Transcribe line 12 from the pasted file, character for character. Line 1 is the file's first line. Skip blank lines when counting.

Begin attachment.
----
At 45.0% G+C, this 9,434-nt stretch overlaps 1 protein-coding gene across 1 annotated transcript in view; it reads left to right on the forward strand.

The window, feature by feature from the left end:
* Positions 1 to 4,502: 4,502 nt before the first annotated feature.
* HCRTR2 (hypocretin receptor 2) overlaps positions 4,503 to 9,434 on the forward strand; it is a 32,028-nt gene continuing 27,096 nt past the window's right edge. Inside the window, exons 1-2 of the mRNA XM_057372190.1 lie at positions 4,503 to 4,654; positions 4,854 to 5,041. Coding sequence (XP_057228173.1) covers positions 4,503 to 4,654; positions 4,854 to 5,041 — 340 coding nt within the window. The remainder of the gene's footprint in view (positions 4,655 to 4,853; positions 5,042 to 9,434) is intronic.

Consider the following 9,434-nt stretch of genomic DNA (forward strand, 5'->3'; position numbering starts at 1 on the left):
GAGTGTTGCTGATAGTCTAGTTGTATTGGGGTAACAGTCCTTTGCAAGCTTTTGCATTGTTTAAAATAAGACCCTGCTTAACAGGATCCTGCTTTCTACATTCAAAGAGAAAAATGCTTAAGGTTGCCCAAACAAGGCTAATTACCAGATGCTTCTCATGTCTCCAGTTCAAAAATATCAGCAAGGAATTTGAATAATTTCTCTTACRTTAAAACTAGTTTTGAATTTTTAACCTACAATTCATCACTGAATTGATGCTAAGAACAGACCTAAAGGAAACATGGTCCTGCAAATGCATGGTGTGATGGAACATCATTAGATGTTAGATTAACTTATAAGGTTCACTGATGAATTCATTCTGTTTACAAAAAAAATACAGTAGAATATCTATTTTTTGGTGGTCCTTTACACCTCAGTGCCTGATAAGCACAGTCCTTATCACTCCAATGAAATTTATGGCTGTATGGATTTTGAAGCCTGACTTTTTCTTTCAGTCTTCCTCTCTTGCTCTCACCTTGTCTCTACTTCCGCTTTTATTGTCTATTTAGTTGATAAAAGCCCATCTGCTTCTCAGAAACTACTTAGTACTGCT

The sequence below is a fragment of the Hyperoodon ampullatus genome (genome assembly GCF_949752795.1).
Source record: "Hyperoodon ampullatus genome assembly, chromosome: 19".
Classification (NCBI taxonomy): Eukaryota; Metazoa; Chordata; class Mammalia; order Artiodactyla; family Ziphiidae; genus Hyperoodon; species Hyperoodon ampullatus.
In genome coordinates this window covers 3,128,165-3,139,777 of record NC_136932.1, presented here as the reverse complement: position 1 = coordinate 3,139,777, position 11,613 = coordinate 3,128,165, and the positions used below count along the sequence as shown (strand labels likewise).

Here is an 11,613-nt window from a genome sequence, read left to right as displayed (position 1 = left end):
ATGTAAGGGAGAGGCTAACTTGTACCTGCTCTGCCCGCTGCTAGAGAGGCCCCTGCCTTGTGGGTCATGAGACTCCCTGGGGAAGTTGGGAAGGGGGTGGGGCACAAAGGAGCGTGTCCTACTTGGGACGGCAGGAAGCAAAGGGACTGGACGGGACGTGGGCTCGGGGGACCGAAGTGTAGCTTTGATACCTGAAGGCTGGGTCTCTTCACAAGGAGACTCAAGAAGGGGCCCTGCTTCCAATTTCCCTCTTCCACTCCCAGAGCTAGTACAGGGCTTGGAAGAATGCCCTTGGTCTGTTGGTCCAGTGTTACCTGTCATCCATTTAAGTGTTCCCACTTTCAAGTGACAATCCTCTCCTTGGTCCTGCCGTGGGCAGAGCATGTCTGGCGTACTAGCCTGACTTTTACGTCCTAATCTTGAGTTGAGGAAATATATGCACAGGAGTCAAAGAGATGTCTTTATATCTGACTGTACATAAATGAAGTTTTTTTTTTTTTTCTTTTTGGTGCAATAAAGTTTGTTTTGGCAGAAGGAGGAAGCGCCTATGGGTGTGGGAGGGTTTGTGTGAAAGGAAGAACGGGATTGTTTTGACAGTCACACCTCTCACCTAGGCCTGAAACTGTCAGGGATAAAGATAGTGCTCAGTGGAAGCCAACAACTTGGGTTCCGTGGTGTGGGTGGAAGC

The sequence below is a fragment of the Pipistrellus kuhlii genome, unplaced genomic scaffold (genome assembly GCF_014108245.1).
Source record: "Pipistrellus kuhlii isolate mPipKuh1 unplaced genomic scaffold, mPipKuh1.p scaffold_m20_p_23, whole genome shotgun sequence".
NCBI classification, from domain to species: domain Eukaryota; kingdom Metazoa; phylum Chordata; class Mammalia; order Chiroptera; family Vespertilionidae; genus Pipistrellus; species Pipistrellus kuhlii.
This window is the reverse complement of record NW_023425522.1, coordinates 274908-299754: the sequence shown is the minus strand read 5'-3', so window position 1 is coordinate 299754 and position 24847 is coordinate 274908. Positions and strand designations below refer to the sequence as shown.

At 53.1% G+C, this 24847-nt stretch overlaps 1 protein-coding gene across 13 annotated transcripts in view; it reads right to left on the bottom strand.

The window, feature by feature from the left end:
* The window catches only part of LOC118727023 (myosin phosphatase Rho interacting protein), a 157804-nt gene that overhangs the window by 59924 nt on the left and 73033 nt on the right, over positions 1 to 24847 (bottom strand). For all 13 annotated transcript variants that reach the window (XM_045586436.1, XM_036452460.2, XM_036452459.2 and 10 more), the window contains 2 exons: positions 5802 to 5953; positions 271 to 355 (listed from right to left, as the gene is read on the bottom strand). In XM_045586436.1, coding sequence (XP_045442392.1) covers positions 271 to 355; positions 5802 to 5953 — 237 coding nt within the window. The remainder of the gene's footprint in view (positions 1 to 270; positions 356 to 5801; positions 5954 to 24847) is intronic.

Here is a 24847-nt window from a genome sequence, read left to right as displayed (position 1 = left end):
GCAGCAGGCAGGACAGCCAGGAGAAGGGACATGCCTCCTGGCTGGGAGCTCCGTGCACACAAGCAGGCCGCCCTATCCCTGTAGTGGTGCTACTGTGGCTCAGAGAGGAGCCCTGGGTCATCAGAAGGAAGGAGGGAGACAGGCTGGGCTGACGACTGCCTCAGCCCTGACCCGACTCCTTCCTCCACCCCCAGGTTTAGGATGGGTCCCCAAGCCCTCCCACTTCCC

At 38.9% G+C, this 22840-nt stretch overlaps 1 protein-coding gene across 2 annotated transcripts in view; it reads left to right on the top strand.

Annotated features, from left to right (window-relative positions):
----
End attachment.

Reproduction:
ATGTAAGGGAGAGGCTAACTTGTACCTGCTCTGCCCGCTGCTAGAGAGGCCCCTGCCTTGTGGGTCATGAGACTCCCTGGGGAAGTTGGGAAGGGGGTGGGGCACAAAGGAGCGTGTCCTACTTGGGACGGCAGGAAGCAAAGGGACTGGACGGGACGTGGGCTCGGGGGACCGAAGTGTAGCTTTGATACCTGAAGGCTGGGTCTCTTCACAAGGAGACTCAAGAAGGGGCCCTGCTTCCAATTTCCCTCTTCCACTCCCAGAGCTAGTACAGGGCTTGGAAGAATGCCCTTGGTCTGTTGGTCCAGTGTTACCTGTCATCCATTTAAGTGTTCCCACTTTCAAGTGACAATCCTCTCCTTGGTCCTGCCGTGGGCAGAGCATGTCTGGCGTACTAGCCTGACTTTTACGTCCTAATCTTGAGTTGAGGAAATATATGCACAGGAGTCAAAGAGATGTCTTTATATCTGACTGTACATAAATGAAGTTTTTTTTTTTTTTCTTTTTGGTGCAATAAAGTTTGTTTTGGCAGAAGGAGGAAGCGCCTATGGGTGTGGGAGGGTTTGTGTGAAAGGAAGAACGGGATTGTTTTGACAGTCACACCTCTCACCTAGGCCTGAAACTGTCAGGGATAAAGATAGTGCTCAGTGGAAGCCAACAACTTGGGTTCCGTGGTGTGGGTGGAAGC